Dietary Fat Contributes To Inflammation

Dietary fat, especially saturated fat found in foods such as cheese, butter, and red meat, induce an immediate and prolonged immune response. Chronic, low-level systemic inflammation is at the root of metabolic diseases like diabetes and heart disease, and depression.

People are like, wait, what? Saturated fat causes inflammation? (Which I said on this post: The Link Between Inflammation And Depression.) It does. I learned about it several years ago, in relation to diabetes. You don’t have to have diabetes for dietary fat to cause inflammation, but if you do, it’s worse.

High Fat Intake Leads to Acute Postprandial Exposure to Circulating Endotoxin in Type 2 Diabetic Subjects, Diabetes Care, February 2012

One way dietary fat contributes to inflammation is by increasing absorption of endotoxins, to which we launch an inflammatory response. Endotoxins are bits of bacterial membrane that are absorbed along with the fat we eat, especially saturated fat to which endotoxins have an affinity. They’re thought to derive from bacteria (dead or alive) introduced to the intestines from food, primarily meat, eggs, dairy, or fermented food, all of which carry relatively higher levels of microorganisms. The bacteria that colonize our colon are  too far along the digestive tract for absorption to take place in any significant quantity.

These studies have highlighted that exposure to a high-fat meal elevates circulating endotoxin irrespective of metabolic state, as early as 1 h after a meal [up to 4 hours after a meal]. However, this increase is substantial in IGT* and type 2 diabetic subjects, suggesting that metabolic endotoxinemia is exacerbated after high-fat intake.

Endotoxin, which is considered a potential mediator of chronic low-grade inflammation, is considerably higher in the state of type 2 diabetes.

A person eating three high-SFA [saturated fat] meals each day may encounter endotoxin levels that remain perpetually high.

While the most obvious solution to metabolic endotoxinemia appears to be to reduce saturated fat intake, the Western diet is not conducive to this mode of action, and it is difficult for patients to comply with this request.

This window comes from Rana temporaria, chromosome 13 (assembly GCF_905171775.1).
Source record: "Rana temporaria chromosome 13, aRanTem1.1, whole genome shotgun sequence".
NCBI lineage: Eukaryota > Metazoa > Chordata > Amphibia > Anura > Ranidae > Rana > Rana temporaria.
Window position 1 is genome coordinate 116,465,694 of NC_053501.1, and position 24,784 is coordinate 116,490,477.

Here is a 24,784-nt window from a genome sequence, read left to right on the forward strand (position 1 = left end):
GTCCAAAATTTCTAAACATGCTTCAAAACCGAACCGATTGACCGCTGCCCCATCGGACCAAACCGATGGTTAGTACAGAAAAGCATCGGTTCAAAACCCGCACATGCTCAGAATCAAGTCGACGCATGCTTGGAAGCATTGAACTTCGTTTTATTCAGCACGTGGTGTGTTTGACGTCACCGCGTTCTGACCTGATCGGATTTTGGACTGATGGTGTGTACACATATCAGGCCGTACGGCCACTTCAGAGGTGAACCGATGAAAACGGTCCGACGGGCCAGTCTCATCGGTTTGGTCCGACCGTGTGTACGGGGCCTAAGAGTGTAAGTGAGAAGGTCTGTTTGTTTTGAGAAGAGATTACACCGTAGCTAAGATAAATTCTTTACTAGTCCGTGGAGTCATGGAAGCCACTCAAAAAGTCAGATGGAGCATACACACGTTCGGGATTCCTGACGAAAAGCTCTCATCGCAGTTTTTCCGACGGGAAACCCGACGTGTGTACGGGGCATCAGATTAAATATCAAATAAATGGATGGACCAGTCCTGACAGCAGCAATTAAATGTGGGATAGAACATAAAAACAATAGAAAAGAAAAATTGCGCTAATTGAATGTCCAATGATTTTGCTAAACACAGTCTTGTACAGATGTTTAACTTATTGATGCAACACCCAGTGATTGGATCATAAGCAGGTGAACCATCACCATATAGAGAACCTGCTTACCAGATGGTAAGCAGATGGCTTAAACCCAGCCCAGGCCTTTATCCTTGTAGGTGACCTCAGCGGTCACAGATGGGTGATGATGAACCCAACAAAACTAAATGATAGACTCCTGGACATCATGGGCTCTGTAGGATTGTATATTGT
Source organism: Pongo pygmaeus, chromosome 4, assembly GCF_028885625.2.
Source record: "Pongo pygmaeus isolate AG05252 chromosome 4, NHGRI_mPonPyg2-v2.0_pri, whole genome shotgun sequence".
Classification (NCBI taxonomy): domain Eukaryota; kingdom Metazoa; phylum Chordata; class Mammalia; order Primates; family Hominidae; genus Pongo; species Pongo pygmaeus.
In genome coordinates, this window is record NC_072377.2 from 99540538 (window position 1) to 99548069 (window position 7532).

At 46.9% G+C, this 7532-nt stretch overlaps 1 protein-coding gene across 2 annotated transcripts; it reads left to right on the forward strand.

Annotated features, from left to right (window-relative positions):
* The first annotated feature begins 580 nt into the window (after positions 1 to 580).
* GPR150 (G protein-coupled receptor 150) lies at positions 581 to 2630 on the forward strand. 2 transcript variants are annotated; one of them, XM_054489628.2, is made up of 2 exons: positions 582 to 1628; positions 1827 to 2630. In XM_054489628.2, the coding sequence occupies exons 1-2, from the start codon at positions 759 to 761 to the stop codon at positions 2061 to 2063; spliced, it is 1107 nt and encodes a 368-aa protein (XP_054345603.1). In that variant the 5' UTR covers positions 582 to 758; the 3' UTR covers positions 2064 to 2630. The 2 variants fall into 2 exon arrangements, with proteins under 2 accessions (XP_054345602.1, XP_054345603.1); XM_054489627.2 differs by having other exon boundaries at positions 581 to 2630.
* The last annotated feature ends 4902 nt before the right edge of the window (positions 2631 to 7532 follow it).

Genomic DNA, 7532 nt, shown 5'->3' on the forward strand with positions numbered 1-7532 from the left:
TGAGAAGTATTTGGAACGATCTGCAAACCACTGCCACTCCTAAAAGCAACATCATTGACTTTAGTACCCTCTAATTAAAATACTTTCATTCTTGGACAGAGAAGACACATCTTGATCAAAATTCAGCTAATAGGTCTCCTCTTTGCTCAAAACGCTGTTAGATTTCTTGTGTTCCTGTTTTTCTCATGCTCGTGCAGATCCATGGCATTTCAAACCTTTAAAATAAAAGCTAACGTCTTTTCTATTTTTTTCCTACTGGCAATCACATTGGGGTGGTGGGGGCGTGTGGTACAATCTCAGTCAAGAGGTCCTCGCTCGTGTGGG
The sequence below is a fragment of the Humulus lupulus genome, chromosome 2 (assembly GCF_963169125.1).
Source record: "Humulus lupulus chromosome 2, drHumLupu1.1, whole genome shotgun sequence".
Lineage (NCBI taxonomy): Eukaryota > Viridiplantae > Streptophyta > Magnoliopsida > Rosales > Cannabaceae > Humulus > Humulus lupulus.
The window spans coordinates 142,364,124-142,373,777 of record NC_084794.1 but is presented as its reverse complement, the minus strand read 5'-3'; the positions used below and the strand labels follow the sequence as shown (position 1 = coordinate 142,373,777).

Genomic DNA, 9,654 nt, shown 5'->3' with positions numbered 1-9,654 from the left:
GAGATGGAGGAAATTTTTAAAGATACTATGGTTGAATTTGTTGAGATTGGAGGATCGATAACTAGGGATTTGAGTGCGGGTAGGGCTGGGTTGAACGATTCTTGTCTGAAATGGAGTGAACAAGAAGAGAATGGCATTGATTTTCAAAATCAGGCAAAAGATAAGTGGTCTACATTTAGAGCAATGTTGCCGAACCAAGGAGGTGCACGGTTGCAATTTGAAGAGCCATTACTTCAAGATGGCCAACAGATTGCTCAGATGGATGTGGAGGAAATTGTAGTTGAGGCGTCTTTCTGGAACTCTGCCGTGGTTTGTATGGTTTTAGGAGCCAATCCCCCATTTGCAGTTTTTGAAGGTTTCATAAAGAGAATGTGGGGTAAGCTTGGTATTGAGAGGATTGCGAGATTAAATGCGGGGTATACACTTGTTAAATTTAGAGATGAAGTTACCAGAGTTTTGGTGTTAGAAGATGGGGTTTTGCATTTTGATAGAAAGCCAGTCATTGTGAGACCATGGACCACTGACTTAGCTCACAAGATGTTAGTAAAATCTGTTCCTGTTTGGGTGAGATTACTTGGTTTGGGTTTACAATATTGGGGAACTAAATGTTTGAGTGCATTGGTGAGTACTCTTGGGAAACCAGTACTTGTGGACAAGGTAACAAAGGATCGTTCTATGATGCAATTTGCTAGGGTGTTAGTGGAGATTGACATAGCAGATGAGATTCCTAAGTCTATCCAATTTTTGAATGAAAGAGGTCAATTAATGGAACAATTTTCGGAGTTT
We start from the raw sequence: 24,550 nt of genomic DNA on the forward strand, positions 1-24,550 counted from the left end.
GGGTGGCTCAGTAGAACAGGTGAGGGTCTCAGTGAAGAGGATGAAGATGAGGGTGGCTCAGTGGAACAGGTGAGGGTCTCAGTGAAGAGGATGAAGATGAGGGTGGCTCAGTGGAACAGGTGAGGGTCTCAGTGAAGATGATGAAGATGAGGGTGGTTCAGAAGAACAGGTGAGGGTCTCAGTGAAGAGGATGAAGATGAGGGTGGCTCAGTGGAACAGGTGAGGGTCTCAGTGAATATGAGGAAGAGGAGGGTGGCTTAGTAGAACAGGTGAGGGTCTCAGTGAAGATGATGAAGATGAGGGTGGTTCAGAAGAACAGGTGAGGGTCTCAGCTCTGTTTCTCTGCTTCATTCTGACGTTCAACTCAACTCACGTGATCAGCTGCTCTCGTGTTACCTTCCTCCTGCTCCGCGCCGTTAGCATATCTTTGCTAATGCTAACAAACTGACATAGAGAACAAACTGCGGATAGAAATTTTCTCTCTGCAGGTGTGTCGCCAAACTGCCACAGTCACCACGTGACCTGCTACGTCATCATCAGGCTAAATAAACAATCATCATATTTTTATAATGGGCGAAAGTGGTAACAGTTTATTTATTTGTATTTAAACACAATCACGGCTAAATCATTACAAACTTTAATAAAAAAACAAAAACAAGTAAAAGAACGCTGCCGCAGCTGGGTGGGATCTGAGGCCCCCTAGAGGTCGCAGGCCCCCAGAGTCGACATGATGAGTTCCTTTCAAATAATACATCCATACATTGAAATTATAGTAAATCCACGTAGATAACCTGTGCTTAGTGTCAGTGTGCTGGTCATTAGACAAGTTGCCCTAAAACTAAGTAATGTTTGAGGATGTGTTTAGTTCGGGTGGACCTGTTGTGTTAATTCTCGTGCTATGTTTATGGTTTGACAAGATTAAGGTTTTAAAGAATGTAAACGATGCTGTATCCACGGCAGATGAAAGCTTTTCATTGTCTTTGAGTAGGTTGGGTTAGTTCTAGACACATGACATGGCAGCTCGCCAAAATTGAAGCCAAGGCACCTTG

*IGT is impaired glucose tolerance, usually a prediabetes state.

People with diabetes typically have a constant low-grade inflammation and this study was trying to figure out why.

Here’s another study that links dietary fat, specifically saturated fat, to inflammation, and it has nothing to do with endotoxins:

Acute And Chronic Saturated Fatty Acid Treatment As A Key Instigator Of The TLR-mediated Inflammatory Response In Human Adipose Tissue, Journal of Nutritional Biochemistry, January 2012

They exposed adipose cells (fat cells) to saturated fat and it invoked an immune response in the fat cell. The fat cell, they said, has its own immune response.

The identification of innate immune receptors- toll-like receptors (TLRs) — on human and murine adipocytes — and their activation by bacterial and fungal pathogens supports the theory that adipocytes have an innate immune capacity.

Studies have also observed that free fatty acids have the potential to activate the innate immune signalling pathways, indicating a causative role for both glucose and saturated fatty acids (SFAs) in the pathogenesis of T2DM [type 2 diabetes], via the initiation of these inflammatory processes [9–11].

They found that fat in the diet was worse than glucose:

[Our] data highlights the potential risk of a continued high fat diet on inducing an inflammatory response, as it appears to be more pronounced than the glucose induced response. This would also appear to align with clinical studies that suggest hyperlipidaemia may impact more significantly over time than hyperglycaemia in the pathogenesis of metabolic disease [e.g. diabetes].

This study implicates elevated SFAs [saturated fatty acids] as a key instigator of the inflammatory response in both adipose tissue and adipocytes”

Saturated fat, found mostly in animal food, is the most problematic type of fat.

These studies have been out for years and I’ve posted them. But for some reason, “butter is back.” I’m afraid the social psyche has been irreparably damaged.

3 thoughts on “Dietary Fat Contributes To Inflammation

  1. Pingback: The Link Between Inflammation And Depression | Fanatic Cook

  2. Pingback: Our Ability To Focus May Falter After Eating One Meal High In Saturated Fat | Fanatic Cook

  3. Pingback: What Is It About Animals As Food? | Fanatic Cook

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